Sunday, January 31, 2010

Devil-May-Care Dolls Consume Poison Mushrooms, Die, Go To Imperfect Heaven: from Raggedy Ann and Andy 36, 1949

Thanks to Kim Scarborough for providing scans of the two Stanley-filled Raggedy Ann and Andy comics I needed. There's plenty to post in these two issues (35 and 36). Today's story struck me as a prime example of the darker edges of John Stanley's worldview.

It appears that Stanley illustrated this story, and the other Raggedy Ann stories he did in 1949. The loopy looseness of the brush-drawn figures and background seem of a piece with his Peterkin Pottle stories.

Stanley puts these mild-mannered dolls through hellish scenarios in these 1949 stories. One might assume he disliked doing this series, and took it out on the cuddly-wuddly characters. Whatever the case, Stanley's Raggedy stories are the creepiest, most compelling comic book versions of this ever-popular licensed property.

If a pair of sentient rag dolls can said to be alive, they can also theoretically die. Stanley explores this deep-dark absurd "what if" in this unforgettable story... well, read it and judge for yourself...

Heaven does not seem very accessible (or pleasant) a place in this story. Droll humor mingles with darkest themes of death and displacement. The Raggedys' innocence as they discover they're dead is both delightful and heart-breaking.

How did John Stanley get away with this story? It's so sophisticated, visually vibrant, and full of such intense themes and imagery that it's likely to have scared the bejeezus out of the average 1949 tot. Scenes of peril and life-threats are common in Stanley's q.v. The outright death and resurrection of star characters is another thing entirely.

I just had the pleasure of reading the first volume of Drawn + Quarterly's superb Thirteen Going on Eighteen reprints (a review of which is forthcoming here). Having read this story while studying that seminal 1960s material, I see many correlations with Stanley's 1940s and '50s work.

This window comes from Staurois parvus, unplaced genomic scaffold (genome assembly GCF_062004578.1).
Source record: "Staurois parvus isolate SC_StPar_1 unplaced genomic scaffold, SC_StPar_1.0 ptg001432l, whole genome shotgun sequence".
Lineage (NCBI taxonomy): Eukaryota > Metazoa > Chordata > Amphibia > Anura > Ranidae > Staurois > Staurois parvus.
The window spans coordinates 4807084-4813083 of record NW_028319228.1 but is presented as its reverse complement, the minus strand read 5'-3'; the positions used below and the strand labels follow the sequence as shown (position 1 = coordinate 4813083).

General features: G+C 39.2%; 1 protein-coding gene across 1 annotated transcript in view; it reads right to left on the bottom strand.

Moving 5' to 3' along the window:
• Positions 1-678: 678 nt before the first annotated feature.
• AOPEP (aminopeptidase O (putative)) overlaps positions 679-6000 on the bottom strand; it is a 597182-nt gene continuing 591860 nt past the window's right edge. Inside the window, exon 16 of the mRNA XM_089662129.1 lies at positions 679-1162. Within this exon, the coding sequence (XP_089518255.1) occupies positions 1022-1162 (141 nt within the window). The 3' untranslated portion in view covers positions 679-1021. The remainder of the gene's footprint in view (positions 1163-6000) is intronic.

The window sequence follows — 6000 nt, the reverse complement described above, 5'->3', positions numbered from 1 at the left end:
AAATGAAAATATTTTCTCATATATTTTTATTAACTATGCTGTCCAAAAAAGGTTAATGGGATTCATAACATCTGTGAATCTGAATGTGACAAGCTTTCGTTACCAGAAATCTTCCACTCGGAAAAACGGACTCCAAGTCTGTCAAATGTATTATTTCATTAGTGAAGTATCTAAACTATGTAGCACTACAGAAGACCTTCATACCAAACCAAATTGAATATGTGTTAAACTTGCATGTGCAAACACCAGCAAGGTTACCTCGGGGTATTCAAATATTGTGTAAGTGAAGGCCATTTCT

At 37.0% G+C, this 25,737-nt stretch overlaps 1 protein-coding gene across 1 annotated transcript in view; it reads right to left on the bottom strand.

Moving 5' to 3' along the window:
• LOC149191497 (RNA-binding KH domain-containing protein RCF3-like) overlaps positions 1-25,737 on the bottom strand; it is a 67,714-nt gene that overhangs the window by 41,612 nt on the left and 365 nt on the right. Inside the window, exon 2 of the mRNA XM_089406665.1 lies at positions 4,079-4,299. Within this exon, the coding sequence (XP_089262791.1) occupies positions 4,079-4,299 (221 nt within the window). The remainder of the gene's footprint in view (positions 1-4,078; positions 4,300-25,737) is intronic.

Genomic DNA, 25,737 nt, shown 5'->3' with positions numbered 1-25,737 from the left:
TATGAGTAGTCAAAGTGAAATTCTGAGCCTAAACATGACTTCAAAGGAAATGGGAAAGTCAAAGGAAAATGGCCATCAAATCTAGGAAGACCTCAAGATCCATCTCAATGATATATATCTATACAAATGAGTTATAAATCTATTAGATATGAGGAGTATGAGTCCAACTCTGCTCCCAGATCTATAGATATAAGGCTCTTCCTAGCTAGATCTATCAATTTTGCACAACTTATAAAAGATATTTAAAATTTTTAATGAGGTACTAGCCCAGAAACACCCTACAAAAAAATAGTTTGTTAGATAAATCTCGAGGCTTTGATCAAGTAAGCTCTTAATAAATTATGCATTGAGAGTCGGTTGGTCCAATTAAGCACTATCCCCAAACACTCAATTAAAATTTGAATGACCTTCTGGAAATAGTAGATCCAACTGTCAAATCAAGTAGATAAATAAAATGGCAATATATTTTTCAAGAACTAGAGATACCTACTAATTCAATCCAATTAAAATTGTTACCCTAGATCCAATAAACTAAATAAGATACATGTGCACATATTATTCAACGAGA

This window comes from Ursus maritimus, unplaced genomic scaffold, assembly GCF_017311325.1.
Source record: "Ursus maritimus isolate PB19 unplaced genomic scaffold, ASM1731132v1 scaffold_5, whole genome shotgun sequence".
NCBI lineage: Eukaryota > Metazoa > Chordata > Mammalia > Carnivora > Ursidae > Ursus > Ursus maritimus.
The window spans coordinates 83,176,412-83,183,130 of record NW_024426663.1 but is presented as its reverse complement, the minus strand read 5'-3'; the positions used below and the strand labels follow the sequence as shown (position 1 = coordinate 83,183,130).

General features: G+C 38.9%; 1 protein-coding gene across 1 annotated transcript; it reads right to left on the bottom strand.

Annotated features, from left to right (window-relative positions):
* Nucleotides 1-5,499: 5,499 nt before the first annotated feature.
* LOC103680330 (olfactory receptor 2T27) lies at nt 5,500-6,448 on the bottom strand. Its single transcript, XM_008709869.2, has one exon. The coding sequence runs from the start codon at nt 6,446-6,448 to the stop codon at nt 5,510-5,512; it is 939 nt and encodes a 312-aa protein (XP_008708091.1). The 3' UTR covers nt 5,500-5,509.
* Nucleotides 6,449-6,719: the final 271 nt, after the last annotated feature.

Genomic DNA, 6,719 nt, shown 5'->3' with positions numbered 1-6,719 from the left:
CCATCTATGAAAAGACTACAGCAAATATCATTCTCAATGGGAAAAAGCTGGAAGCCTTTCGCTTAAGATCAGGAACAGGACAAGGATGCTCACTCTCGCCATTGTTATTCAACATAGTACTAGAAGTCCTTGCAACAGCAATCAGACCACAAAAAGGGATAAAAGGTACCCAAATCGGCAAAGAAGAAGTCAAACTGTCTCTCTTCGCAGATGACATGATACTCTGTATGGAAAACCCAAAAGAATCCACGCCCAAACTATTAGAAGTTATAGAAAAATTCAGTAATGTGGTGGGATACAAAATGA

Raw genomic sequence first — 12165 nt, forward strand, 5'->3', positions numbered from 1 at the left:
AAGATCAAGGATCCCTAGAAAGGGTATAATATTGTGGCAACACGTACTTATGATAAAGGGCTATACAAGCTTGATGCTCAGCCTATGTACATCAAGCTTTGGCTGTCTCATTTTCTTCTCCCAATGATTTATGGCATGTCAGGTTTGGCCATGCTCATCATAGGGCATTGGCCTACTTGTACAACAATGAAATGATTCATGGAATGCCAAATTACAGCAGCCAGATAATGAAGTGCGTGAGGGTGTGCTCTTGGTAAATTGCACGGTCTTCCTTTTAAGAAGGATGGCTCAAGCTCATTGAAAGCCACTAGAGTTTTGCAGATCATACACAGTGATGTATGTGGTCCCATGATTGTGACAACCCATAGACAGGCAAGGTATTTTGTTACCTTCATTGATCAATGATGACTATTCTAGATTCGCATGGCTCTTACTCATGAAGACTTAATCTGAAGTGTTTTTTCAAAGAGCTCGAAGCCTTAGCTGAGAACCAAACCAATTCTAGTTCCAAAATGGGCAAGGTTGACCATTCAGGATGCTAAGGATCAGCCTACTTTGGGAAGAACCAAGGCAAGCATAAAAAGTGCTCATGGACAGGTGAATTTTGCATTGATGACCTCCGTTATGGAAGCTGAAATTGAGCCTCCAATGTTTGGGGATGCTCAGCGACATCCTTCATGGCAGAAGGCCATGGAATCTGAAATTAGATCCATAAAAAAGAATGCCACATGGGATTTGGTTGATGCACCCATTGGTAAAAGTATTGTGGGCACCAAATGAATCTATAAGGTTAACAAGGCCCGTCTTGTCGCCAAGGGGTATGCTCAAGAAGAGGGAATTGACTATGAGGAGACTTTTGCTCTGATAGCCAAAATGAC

This story, as with all of Stanley's "Raggedy" stories, is enough to refute the theory that his 1940s work is entirely tentative and larval. This is as strong, and lasting, a story as any of Stanley's 1960s auteur work.

Stanley had yet to develop his "loving contempt" approach towards his characters (I'll expound more on this concept in the Thirteen book review). Here, he has plenty of room to make light of the dolls' empty-headed innocence, and of their lack of understanding, like a little child, of cause and effect or consequences.

Yet there is nothing namby-pamby or half-formed about this story. It is as sharp and surprising as the '60s material. While cruelty galore is heaped upon the dolls, it's not as harsh as the cruelties of "Peterkin Pottle" (whose main figure never comes within shouting distance of fatality, even in his wildest fantasias--in which he commonly slaughters scores of others).

As with the Tubby masterpiece, "The Guest In The Ghost Hotel" (also drawn by Stanley),  the lines between fantasy and reality (even in a universe where walking, talking dolls are a given) are beautifully blurred. At story's end, it's revealed that the dolls came perilously close to death--and that their misadventures would appear to be a hallucination induced by the mushrooms.

Yet, as with "Ghost Hotel," the dream-events are depicted in such a vivid, present-tense manner that story's end leaves the reader uncertain. Did or didn't it happen? No questions like these can truly be answered. The mystery of these stories gives them a great strength, and leaves them lingering in the reader's thoughts.

I have a pile of work this week--some for my various book projects, some which will eventually result in some hands-on income--so I may not be able to post for the next few days. I have much to share with you, and I'm eager about upcoming posts. Stay tuned!

1 comment:

Jeff Overturf said...

In most American Pop Art forms (those that came to fruition in the 20th century) I ALWAYS find the earlier work to be less namby-pamby than the later.

America started it's road to homogonization in the 1950's and continued through the 60's, 70's and the dawn of political correctness in the 80's and more to blossom to today's heaven-forbid-I-offend-anyone's-sensibilities 2000's.

It surprises me not that Stanley could have an edge in his 1940's work, much more surprising that he retained it into the bland 50's and boring 60's.

LOVE this stuff! Keep 'em coming!